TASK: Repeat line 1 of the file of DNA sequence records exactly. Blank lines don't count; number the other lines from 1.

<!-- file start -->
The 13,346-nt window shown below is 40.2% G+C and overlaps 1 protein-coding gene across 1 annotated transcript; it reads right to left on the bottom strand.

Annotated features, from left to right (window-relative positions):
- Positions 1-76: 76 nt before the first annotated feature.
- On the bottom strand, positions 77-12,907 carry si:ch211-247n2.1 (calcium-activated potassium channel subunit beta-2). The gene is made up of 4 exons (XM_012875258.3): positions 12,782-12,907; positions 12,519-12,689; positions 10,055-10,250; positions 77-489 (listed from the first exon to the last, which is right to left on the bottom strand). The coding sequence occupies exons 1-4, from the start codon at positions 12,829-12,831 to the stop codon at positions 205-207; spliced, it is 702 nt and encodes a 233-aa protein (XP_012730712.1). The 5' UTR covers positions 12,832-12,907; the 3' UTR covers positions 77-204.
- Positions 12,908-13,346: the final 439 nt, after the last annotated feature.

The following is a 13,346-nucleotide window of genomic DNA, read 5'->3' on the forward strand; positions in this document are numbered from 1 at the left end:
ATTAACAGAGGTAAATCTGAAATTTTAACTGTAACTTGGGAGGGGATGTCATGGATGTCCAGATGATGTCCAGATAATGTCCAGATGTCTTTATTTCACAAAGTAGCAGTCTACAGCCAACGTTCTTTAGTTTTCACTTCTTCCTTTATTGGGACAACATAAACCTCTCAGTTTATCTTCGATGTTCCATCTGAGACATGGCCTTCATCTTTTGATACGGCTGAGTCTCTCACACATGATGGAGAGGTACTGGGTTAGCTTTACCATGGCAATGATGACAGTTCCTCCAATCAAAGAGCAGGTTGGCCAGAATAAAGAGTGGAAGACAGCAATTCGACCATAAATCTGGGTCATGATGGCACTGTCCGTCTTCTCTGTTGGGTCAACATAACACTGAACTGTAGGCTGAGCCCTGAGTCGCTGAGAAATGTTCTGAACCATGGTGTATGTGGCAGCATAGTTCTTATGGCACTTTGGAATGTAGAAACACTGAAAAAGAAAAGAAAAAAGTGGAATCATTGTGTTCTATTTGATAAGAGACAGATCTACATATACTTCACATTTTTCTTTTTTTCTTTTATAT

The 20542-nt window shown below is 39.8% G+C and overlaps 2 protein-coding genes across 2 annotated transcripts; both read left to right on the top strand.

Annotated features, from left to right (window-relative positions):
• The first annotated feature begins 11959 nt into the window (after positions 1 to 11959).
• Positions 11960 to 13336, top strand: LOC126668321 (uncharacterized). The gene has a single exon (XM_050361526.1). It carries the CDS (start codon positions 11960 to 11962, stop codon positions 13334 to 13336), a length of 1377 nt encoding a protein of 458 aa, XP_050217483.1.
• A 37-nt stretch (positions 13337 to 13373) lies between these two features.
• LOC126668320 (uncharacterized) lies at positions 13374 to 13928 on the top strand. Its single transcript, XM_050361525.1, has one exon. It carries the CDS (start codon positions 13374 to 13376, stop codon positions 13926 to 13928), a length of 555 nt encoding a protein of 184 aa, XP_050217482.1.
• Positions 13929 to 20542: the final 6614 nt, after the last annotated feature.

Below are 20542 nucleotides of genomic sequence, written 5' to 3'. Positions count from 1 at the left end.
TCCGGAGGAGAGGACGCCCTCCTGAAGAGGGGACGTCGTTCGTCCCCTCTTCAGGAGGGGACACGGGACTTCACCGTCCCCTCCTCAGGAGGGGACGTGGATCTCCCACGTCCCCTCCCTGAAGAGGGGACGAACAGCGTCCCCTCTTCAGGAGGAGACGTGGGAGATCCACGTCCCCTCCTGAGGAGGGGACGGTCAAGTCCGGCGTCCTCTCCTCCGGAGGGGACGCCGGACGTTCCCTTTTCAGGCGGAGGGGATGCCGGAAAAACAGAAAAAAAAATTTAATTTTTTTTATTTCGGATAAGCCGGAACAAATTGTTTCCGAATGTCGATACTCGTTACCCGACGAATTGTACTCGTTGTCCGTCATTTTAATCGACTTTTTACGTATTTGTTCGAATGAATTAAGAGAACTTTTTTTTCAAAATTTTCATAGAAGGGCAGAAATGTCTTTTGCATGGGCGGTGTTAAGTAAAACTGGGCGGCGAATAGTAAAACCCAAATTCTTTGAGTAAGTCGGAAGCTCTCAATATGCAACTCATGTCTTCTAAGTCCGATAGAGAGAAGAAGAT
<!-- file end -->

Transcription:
The 13,346-nt window shown below is 40.2% G+C and overlaps 1 protein-coding gene across 1 annotated transcript; it reads right to left on the bottom strand.